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IBM Selling Big Part Of Its Software Portfolio To India's HCL In $1.8 Billion Deal

IBM is exiting its increasingly stand-alone collaboration and marketing software business to focus on forward-looking technologies such as artificial intelligence, cloud and security, while HCL gains expertise in a wide range of software capabilities.

India-based global solution provider HCL Technologies on Thursday said it is acquiring a large part of IBM's software portfolio as a way to beef up its software business and its as-a-service capabilities.

HCL, Noida, India, plans to spend about $1.8 billion for a software portfolio from IBM that the two companies say represents a total addressable market exceeding $50 billion.  

Included in the acquisition are such IBM products as IBM Appscan, a security-focused application for identifying and managing vulnerabilities in mission-critical applications; IBM BigFix endpoint management and security software; IBM Unica, a cloud-based enterprise marketing automation software; and IBM WebSphere Commerce, an omni-channel commerce platform for B2C and B2B organizations.

[Related: 5 Ways IBM Is Looking To Empower Partners]  

IBM is also selling to HCL its IBM WebSphere Portal, a platform for developing enterprise web portals to help businesses deliver highly personalized social experience to clients; the IBM Notes and IBM Domino collaborative client/server software platform; and IBM Connections, a platform for integrating email, activity and task management, instant messaging, and file and document sharing.

For HCL, the software being acquired is expected to give the company a lift in fast-growing security, marketing and commerce, all of which are strategic to the company, said C Vijayakumar, the company's president and CEO, in a statement.

"The large-scale deployments of these products provide us with a great opportunity to reach and serve thousands of global enterprises across a wide range of industries and markets," Vijayakumar said in that statement.  

Darren Oberst, corporate vice president and head of the products and platforms business of HCL, told CRN that the acquisition was part of a long-term strategy by his company to diversify its business.

HCL is an $8 billion, 40-plus-year-old services company with core competencies in both engineering and software outsourcing and IT outsourcing, Oberst said.

"About three years ago, we started looking at our growth strategy and how to move away from the labor-intensive software business to provide more value to our clients," he said.  

With the acquisition of this software portfolio from IBM, HCL will be able to combine the entrepreneurial capability, speed and performance of a company like HCL with over 100,000 employees worldwide with the software in such a way that will set it apart from its competitors, Oberst said.

"This represents a fundamentally new direction for us," he said. "We're moving into working with software with some of the largest companies in the world. We want to create a set of solutions that very few companies in the world can deliver."  

Going forward, HCL Technologies and IBM will continue their long-term relationship where the two sell each other’s technologies, Oberst said.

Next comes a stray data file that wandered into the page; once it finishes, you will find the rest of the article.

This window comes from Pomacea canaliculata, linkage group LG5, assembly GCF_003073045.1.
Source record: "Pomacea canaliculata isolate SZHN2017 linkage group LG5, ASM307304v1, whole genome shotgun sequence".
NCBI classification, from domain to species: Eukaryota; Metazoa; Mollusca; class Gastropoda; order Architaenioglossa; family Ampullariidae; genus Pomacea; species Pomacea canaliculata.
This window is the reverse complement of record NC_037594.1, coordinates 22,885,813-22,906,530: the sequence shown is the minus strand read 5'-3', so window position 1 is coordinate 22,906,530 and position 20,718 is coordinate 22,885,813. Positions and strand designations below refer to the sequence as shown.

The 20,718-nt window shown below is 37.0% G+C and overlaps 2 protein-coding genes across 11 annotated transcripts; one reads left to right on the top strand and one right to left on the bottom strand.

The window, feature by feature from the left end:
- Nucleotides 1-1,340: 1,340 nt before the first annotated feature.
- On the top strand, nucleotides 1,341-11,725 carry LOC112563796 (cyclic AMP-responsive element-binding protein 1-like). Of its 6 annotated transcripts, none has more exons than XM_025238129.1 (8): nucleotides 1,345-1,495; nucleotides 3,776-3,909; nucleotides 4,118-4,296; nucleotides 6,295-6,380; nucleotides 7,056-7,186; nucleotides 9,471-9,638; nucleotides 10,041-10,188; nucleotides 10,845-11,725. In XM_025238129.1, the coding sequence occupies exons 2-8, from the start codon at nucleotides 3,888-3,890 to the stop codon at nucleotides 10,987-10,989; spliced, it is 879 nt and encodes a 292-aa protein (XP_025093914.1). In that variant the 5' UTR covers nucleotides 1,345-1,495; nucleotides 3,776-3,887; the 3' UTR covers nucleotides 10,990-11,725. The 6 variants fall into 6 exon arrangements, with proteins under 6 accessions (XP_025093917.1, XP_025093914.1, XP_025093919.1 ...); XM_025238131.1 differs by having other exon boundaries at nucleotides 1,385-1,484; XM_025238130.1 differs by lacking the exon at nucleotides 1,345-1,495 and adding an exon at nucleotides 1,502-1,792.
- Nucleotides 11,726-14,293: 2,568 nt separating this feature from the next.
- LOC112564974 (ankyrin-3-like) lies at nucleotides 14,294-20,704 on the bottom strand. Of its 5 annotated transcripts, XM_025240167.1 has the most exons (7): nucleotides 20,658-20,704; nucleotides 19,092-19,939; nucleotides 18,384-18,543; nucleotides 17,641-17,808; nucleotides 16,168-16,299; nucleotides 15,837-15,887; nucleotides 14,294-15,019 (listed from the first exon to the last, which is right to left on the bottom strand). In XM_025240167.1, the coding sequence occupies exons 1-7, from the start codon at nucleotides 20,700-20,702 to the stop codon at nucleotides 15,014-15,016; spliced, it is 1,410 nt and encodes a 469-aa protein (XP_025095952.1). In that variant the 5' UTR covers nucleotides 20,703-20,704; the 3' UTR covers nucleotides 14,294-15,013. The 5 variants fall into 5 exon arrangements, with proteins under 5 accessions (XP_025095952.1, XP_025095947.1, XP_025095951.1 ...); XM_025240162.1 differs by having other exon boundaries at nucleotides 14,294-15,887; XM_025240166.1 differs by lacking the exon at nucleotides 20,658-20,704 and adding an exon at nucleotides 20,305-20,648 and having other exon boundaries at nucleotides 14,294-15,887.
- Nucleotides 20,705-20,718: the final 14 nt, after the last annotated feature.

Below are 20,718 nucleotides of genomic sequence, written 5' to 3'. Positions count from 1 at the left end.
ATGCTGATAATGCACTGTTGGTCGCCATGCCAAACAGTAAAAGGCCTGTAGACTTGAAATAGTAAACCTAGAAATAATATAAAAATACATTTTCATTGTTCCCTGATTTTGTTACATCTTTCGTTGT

"It's a win-win," he said. "We provide incredible opportunities for the software customers, and IBM focuses on the incredible opportunities for growth in the future."  

The deal, once it closes, is not expected to have a big change in how IBM's business partners work with the software as it becomes part of HCL Technologies, Oberst said.

"There will be no change in these arrangements until formal deal closure, which is expected to happen by mid-2019," he said. "Post deal closure, HCL will work with IBM business partners to sign them up as HCL partners. Working with business partners has always been a core part of HCL’s business philosophy."

For IBM, the divestiture of this part of its software business is a way for the company to better prioritize its investments in more emerging, high-value segments of the IT industry, said John Kelly, IBM senior vice president of cognitive solutions and research, in a statement.  

"Over the last four years, we have been prioritizing our investments to develop integrated capabilities in areas such as AI for business, hybrid cloud, cybersecurity, analytics, supply chain and blockchain as well as industry-specific platforms and solutions including health care, industrial IoT and financial services. … We believe the time is right to divest these select collaboration, marketing and commerce software assets, which are increasingly delivered as stand-alone products," Kelly said in that statement.

The transaction is expected to close by mid-2019. It will be subject to regulatory reviews.  

IBM executives were not available to provide more information by press time.

The news that IBM would be selling parts of its software business came as a complete surprise to IBM's channel partners, one of those partners told CRN off the record.

"I can understand getting rid of Lotus Notes and Domino," the solution provider said. "Microsoft Office 365 and Google Apps are killing the hell out of Lotus Notes. But I can't understand getting rid of other products like BigFix. I have called into IBM. I'm sure all the partners do, about what we're supposed to tell our clients, and what support will be like. There's a lot about where do we go from here."

The IBM move is even more difficult to understand given that many of the applications IBM is now selling were recent acquisitions, the solution provider said.

"These are startup companies that IBM bought over the past five years," the solution provider said. "They went through years of 'Blue washing.' And now IBM wants to sell them?"

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